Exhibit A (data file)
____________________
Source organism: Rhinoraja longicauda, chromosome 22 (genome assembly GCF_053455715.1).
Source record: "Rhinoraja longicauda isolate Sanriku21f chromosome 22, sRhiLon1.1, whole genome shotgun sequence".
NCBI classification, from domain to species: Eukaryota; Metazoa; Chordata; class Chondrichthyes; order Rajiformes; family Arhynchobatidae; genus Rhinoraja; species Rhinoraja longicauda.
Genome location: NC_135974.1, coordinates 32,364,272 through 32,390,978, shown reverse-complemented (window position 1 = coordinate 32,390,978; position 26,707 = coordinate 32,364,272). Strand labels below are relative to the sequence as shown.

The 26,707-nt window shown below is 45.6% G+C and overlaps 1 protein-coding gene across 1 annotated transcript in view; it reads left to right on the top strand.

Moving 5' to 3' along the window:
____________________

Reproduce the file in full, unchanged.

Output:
Source organism: Rhinoraja longicauda, chromosome 22 (genome assembly GCF_053455715.1).
Source record: "Rhinoraja longicauda isolate Sanriku21f chromosome 22, sRhiLon1.1, whole genome shotgun sequence".
NCBI classification, from domain to species: Eukaryota; Metazoa; Chordata; class Chondrichthyes; order Rajiformes; family Arhynchobatidae; genus Rhinoraja; species Rhinoraja longicauda.
Genome location: NC_135974.1, coordinates 32,364,272 through 32,390,978, shown reverse-complemented (window position 1 = coordinate 32,390,978; position 26,707 = coordinate 32,364,272). Strand labels below are relative to the sequence as shown.

The 26,707-nt window shown below is 45.6% G+C and overlaps 1 protein-coding gene across 1 annotated transcript in view; it reads left to right on the top strand.

Moving 5' to 3' along the window: